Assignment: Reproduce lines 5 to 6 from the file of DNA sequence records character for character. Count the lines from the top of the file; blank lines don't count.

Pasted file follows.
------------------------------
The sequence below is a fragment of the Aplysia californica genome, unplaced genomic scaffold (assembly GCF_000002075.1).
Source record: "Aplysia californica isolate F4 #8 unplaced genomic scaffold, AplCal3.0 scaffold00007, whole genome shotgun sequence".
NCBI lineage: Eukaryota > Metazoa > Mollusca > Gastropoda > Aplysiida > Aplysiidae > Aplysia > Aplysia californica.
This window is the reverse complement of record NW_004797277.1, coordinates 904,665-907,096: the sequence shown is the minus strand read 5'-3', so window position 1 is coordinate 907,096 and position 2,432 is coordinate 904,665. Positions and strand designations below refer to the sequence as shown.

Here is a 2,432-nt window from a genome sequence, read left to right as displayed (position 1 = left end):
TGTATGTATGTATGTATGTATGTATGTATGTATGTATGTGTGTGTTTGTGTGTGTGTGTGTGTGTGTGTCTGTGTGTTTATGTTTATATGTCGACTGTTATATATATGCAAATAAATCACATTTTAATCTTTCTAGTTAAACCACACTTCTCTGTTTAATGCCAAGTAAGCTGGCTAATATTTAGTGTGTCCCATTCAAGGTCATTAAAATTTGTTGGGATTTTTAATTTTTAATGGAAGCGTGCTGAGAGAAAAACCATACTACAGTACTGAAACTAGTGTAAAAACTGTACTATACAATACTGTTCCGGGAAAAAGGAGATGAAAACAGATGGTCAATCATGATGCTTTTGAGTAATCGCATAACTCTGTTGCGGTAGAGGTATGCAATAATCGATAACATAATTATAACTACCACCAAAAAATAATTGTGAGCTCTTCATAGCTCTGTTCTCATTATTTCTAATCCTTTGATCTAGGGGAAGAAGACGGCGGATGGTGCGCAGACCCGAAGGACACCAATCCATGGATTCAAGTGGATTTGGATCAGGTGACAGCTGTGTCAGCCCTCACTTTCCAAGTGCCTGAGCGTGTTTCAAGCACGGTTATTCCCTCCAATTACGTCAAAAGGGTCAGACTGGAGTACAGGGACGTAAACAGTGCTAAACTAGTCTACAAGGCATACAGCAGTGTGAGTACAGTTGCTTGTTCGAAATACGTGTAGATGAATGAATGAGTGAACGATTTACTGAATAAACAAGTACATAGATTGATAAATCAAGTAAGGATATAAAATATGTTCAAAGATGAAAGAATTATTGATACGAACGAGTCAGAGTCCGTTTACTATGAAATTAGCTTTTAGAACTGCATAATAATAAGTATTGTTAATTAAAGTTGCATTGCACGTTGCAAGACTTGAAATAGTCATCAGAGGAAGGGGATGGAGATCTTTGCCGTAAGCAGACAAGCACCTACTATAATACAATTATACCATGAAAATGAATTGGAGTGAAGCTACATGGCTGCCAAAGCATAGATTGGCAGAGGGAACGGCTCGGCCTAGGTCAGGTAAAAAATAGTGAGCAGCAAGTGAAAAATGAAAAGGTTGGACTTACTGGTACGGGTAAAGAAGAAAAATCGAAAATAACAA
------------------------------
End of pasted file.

Here is a 2,432-nt window from a genome sequence, read left to right as displayed (position 1 = left end):
TGTATGTATGTATGTATGTATGTATGTATGTATGTATGTGTGTGTTTGTGTGTGTGTGTGTGTGTGTGTCTGTGTGTTTATGTTTATATGTCGACTGTTATATATATGCAAATAAATCACATTTTAATCTTTCTAGTTAAACCACACTTCTCTGTTTAATGCCAAGTAAGCTGGCTAATATTTAGTGTGTCCCATTCAAGGTCATTAAAATTTGTTGGGATTTTTAATTTTTAATGGAAGCGTGCTGAGAGAAAAACCATACTACAGTACTGAAACTAGTGTAAAAACTGTACTATACAATACTGTTCCGGGAAAAAGGAGATGAAAACAGATGGTCAATCATGATGCTTTTGAGTAATCGCATAACTCTGTTGCGGTAGAGGTATGCAATAATCGATAACATAATTATAACTACCACCAAAAAATAATTGTGAGCTCTTCATAGCTCTGTTCTCATTATTTCTAATCCTTTGATCTAGGGGAAGAAGACGGCGGATGGTGCGCAGACCCGAAGGACACCAATCCATGGATTCAAGTGGATTTGGATCAGGTGACAGCTGTGTCAGCCCTCACTTTCCAAGTGCCTGAGCGTGTTTCAAGCACGGTTATTCCCTCCAATTACGTCAAAAGGGTCAGACTGGAGTACAGGGACGTAAACAGTGCTAAACTAGTCTACAAGGCATACAGCAGTGTGAGTACAGTTGCTTGTTCGAAATACGTGTAGATGAATGAATGAGTGAACGATTTACTGAATAAACAAGTACATAGATTGATAAATCAAGTAAGGATATAAAATATGTTCAAAGATGAAAGAATTATTGATACGAACGAGTCAGAGTCCGTTTACTATGAAATTAGCTTTTAGAACTGCATAATAATAAGTATTGTTAATTAAAGTTGCATTGCACGTTGCAAGACTTGAAATAGTCATCAGAGGAAGGGGATGGAGATCTTTGCCGTAAGCAGACAAGCACCTACTATAATACAATTATACCATGAAAATGAATTGGAGTGAAGCTACATGGCTGCCAAAGCATAGATTGGCAGAGGGAACGGCTCGGCCTAGGTCAGGTAAAAAATAGTGAGCAGCAAGTGAAAAATGAAAAGGTTGGACTTACTGGTACGGGTAAAGAAGAAAAATCGAAAATAACAA